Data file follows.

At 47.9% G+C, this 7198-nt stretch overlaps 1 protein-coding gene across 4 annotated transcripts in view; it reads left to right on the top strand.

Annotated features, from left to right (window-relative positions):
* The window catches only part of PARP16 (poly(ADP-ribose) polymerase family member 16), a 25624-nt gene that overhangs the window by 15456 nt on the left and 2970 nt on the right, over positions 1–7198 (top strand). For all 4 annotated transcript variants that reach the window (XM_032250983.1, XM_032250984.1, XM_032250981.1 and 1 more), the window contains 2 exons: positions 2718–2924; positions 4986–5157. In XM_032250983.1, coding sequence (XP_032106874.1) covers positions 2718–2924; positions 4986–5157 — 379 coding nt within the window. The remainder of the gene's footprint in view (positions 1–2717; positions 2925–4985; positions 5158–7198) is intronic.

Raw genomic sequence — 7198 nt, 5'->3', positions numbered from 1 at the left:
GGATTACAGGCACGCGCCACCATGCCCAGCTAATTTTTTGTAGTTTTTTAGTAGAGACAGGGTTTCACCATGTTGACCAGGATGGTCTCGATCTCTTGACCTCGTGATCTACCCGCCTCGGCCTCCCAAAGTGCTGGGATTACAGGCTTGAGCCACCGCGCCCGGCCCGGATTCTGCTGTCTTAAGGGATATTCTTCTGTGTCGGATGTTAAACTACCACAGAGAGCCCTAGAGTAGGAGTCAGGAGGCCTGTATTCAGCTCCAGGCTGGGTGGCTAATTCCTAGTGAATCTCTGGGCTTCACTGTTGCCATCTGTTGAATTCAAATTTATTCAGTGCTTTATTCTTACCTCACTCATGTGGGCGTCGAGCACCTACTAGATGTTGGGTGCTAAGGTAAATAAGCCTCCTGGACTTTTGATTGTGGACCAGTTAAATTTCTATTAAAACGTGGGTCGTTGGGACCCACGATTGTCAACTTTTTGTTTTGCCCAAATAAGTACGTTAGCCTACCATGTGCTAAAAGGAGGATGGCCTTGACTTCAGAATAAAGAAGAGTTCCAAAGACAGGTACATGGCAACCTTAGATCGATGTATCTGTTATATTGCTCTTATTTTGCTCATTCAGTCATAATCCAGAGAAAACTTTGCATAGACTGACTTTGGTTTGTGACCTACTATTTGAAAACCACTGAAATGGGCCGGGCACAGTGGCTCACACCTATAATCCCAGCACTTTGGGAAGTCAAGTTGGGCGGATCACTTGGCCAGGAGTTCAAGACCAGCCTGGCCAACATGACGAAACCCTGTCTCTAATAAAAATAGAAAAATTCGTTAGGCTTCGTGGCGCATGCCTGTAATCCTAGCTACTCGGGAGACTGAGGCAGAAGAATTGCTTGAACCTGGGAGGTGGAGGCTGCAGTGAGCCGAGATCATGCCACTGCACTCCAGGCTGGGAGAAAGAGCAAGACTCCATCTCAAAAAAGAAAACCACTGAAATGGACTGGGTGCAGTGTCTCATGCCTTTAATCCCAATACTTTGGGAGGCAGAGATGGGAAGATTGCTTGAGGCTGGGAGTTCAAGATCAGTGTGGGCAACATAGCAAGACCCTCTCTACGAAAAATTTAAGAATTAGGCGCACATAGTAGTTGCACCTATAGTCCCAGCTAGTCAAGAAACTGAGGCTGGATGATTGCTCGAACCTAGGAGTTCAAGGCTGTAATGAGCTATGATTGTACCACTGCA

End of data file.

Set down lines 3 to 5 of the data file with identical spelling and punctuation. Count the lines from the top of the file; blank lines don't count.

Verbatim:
* The window catches only part of PARP16 (poly(ADP-ribose) polymerase family member 16), a 25624-nt gene that overhangs the window by 15456 nt on the left and 2970 nt on the right, over positions 1–7198 (top strand). For all 4 annotated transcript variants that reach the window (XM_032250983.1, XM_032250984.1, XM_032250981.1 and 1 more), the window contains 2 exons: positions 2718–2924; positions 4986–5157. In XM_032250983.1, coding sequence (XP_032106874.1) covers positions 2718–2924; positions 4986–5157 — 379 coding nt within the window. The remainder of the gene's footprint in view (positions 1–2717; positions 2925–4985; positions 5158–7198) is intronic.

Raw genomic sequence — 7198 nt, 5'->3', positions numbered from 1 at the left:
GGATTACAGGCACGCGCCACCATGCCCAGCTAATTTTTTGTAGTTTTTTAGTAGAGACAGGGTTTCACCATGTTGACCAGGATGGTCTCGATCTCTTGACCTCGTGATCTACCCGCCTCGGCCTCCCAAAGTGCTGGGATTACAGGCTTGAGCCACCGCGCCCGGCCCGGATTCTGCTGTCTTAAGGGATATTCTTCTGTGTCGGATGTTAAACTACCACAGAGAGCCCTAGAGTAGGAGTCAGGAGGCCTGTATTCAGCTCCAGGCTGGGTGGCTAATTCCTAGTGAATCTCTGGGCTTCACTGTTGCCATCTGTTGAATTCAAATTTATTCAGTGCTTTATTCTTACCTCACTCATGTGGGCGTCGAGCACCTACTAGATGTTGGGTGCTAAGGTAAATAAGCCTCCTGGACTTTTGATTGTGGACCAGTTAAATTTCTATTAAAACGTGGGTCGTTGGGACCCACGATTGTCAACTTTTTGTTTTGCCCAAATAAGTACGTTAGCCTACCATGTGCTAAAAGGAGGATGGCCTTGACTTCAGAATAAAGAAGAGTTCCAAAGACAGGTACATGGCAACCTTAGATCGATGTATCTGTTATATTGCTCTTATTTTGCTCATTCAGTCATAATCCAGAGAAAACTTTGCATAGACTGACTTTGGTTTGTGACCTACTATTTGAAAACCACTGAAATGGGCCGGGCACAGTGGCTCACACCTATAATCCCAGCACTTTGGGAAGTCAAGTTGGGCGGATCACTTGGCCAGGAGTTCAAGACCAGCCTGGCCAACATGACGAAACCCTGTCTCTAATAAAAATAGAAAAATTCGTTAGGCTTCGTGGCGCATGCCTGTAATCCTAGCTACTCGGGAGACTGAGGCAGAAGAATTGCTTGAACCTGGGAGGTGGAGGCTGCAGTGAGCCGAGATCATGCCACTGCACTCCAGGCTGGGAGAAAGAGCAAGACTCCATCTCAAAAAAGAAAACCACTGAAATGGACTGGGTGCAGTGTCTCATGCCTTTAATCCCAATACTTTGGGAGGCAGAGATGGGAAGATTGCTTGAGGCTGGGAGTTCAAGATCAGTGTGGGCAACATAGCAAGACCCTCTCTACGAAAAATTTAAGAATTAGGCGCACATAGTAGTTGCACCTATAGTCCCAGCTAGTCAAGAAACTGAGGCTGGATGATTGCTCGAACCTAGGAGTTCAAGGCTGTAATGAGCTATGATTGTACCACTGCA